Wednesday, October 30, 2013

Somebody Up There Hates You

Somebody Up There Hates You by Hollis Seamon

Disclaimer: The narrator in this book is HORNY. In your face, uncomfortable amounts of horny. If you don't want to read about how much boys think about boobs/sex/awkward boners or whatever, I recommend skipping this book. That's just the built in attitude of the narrator.

Disclaimer: This book has some risky scenes and talks about lust/craving/urges, blow jobs, and sex; but it doesn't explicitly spell every little detail out. Just most of them.


Moving on.

I flat out don't understand how to read this book.

If I read it straight through like a 'normal' book, then it's just very angry about everything and weird and much like a stereotypical teenage boy. Eh...

If I read it as a satire, then it's just damn depressing.

By the way, did I mention this book is about a boy in hospice who has cancer?

...let's just jump to the amazon summary, ""Chemo, radiation, a zillion surgeries, watching my mom age twenty years in twenty months . . . if that’s part of the Big Dude’s plan, then it’s pretty obvious, isn’t it? Enough said."

Smart-mouthed and funny, sometimes raunchy, Richard Casey is in most ways a typical seventeen-year-old boy. Except Richie has cancer, and he’s spending his final days in a hospice unit. His mother, his doctors, and the hospice staff are determined to keep Richie alive as long as possible. But in this place where people go to die, Richie has plans to make the most of the life he has left.

Sylvie, the only other hospice inmate under sixty, then tells Richie she has a few plans of her own. What begins as camaraderie quickly blossoms into real love, and this star-crossed pair is determined to live on their own terms, in whatever time they have left.

Making her young adult fiction debut, Hollis Seamon creates one of the most original voices to appear in young adult literature, narrating a story that is unflinching, graphic, heartbreaking, funny, and above all life-affirming in its depiction of what it really means to be a teenager dying of cancer." AMAZON LINK OF LONG SUMMARYYYY

The amazon summary definitely did enough. It can just do that.

First, I would like to clarify that Richard gets into funny situations but isn't really that funny. At least his sense of humor doesn't appeal to me. He mostly winds up in his 'funny' situations because he mouthed off to someone at some point and it winds around to him getting into a 'funny' situation. I say 'funny' because they seemed mostly bad to me.


Maybe this book was just offering a different perspective on the whole dying process.
Maybe it wanted to show a narcissistic kid who had trouble defining value in his life when he was about to lose it.
Maybe the value he did define was the rare moments where he could truly laugh or felt as if he had gotten into mischief.

MAYBE I could look at the book like that.

But if I did, I would have to try and ignore how much his character quaffles between personal growth and outright bull-headed idiocy.

However, there are many personal moments that just have such a ring of truth to them that it's hard to figure out what the narrator valued.

Oh Richie.

There are moments where Richie seems to have carpe diem written across his wrist and tries to punch into every moment of his life.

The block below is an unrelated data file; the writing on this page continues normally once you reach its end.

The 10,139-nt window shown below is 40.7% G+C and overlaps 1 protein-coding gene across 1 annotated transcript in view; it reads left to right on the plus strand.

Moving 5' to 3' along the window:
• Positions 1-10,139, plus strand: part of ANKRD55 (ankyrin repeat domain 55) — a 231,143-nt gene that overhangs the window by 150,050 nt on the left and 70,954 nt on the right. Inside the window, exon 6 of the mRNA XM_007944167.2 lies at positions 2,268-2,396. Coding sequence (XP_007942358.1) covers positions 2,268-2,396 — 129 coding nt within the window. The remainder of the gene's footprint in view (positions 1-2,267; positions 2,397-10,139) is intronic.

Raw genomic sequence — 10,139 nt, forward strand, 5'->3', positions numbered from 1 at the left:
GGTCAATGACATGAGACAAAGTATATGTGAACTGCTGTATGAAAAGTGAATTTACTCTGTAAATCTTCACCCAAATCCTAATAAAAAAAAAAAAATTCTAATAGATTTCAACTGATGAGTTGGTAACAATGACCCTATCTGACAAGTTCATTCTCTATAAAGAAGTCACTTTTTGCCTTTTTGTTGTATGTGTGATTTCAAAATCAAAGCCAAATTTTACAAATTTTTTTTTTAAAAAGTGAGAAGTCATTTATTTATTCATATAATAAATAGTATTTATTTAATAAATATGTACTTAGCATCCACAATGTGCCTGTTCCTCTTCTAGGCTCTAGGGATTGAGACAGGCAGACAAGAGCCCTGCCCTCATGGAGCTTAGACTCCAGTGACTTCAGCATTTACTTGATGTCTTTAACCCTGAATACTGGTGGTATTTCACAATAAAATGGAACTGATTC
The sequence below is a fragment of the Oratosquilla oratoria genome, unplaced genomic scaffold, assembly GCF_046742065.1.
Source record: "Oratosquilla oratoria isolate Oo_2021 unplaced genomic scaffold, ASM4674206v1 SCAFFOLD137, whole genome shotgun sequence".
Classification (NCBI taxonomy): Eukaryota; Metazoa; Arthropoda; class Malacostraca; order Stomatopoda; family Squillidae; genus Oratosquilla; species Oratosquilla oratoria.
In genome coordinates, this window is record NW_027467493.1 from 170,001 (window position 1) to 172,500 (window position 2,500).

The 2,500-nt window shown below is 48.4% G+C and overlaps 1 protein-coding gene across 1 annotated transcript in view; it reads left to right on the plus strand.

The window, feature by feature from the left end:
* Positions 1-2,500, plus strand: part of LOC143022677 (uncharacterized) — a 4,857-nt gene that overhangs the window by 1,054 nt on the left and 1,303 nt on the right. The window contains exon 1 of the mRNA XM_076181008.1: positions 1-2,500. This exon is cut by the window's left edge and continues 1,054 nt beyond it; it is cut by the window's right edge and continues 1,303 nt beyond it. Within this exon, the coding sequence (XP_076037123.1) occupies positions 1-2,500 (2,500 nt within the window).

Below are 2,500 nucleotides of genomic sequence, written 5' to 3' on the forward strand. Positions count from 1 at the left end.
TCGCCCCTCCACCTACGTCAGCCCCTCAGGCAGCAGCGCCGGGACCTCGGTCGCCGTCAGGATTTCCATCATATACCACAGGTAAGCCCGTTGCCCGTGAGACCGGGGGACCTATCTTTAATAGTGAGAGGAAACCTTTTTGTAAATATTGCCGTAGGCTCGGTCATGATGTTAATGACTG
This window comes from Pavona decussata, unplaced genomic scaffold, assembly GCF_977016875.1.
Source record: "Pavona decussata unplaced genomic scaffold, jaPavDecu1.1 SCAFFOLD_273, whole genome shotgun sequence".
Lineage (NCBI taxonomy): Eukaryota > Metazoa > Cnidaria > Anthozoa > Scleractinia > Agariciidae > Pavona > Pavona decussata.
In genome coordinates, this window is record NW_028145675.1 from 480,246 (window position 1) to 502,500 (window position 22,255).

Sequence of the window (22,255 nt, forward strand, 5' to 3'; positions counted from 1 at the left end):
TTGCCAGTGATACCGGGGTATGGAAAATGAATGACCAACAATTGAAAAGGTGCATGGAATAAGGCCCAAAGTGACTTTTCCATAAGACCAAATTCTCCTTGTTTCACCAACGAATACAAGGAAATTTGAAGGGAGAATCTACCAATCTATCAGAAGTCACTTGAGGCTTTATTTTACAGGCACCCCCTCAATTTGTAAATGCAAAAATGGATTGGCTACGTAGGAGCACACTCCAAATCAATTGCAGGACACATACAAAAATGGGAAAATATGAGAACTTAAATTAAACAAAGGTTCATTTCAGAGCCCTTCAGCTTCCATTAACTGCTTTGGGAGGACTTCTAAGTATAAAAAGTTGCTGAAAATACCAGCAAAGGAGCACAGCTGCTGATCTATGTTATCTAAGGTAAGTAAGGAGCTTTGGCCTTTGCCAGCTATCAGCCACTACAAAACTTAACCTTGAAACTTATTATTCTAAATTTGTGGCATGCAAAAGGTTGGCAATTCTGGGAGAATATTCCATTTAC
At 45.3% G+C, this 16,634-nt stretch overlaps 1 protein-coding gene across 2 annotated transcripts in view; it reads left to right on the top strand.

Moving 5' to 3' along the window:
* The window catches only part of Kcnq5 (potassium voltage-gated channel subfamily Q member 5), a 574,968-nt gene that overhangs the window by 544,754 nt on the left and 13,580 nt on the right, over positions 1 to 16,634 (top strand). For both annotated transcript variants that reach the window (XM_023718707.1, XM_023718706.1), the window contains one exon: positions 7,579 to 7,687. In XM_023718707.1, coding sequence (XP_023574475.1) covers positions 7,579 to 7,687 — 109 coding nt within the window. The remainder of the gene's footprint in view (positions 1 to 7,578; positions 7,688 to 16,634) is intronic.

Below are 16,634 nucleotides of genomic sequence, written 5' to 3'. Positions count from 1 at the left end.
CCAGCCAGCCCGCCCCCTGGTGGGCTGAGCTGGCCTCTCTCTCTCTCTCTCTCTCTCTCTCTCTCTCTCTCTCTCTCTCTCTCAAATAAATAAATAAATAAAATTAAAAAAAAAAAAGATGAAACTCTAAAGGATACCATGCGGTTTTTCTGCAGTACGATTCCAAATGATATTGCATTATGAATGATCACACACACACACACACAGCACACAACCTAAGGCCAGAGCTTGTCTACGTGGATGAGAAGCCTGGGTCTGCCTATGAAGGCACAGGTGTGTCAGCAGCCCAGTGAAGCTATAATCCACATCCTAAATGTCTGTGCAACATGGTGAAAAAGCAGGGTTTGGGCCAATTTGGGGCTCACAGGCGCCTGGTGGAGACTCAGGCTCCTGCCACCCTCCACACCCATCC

There are moments where Richie just seems to hide under the blankets and waits for life to pass.

Then there are the moments which would really reveal what was going on with Richie if the author had bothered to write them out. Yup, sometimes the author just glossed over bits that seemed very vital to Richie earlier in the book, and the book takes place over a couple of weeks (I believe), and there was a lot of potential character growth in those two weeks, but it was too quick to be believable? ARGH. THIS BOOK.

I don't understand what it wants, what it's trying to portray, and what the author is trying to get through.

Carpe diem? Fine. Seize all the days.
Sometimes teenage boys just have to act like teenage boys? Please define that in a less stereotypical manner.
Cancer sucks? ...well, duh.
Don't judge a person by their appearance? ...again-well, duh.
Don't make assumptions about the people around you before you try to walk in their shoes? I don't even know if that's a point that was trying to be made! WHAT. WHAT IS THIS.

It is very hard for me to sift through all the angry noised dribble that comes from Richie to understand what he was really after.

I get that he wants to LIVE. Most people do. Especially in all caps (or so I'd like to believe).
I get that he wants Slyvie to LIVE.

I don't get what I'm supposed to take away from this book.

I don't get what I'm supposed to like about this book even.

I basically understand that I'm a confused puddle of mess when it comes to this book.

Also, there did seem to be a lot of 'lazy writing' where some pivotal moments and scenes were glossed over. The defense could be made that the author wanted the reader to imagine something perfect to happen/be said/whatever, but really, it just seems lazy to me.

I will say the book was a fast read, peppered with unique characters, but mostly just seemed really angry.

I mean, who wouldn't be angry when they're dying young?

For all the adult characters in the story, they're well conceptualized with their own attitude issues; they felt a bit more realistic than either Richie or Slyvie did or even Marie (another lady who Richie runs into).

...I don't know.

I just don't know (CLEARLY).

...shutting up now.

Happy reading?

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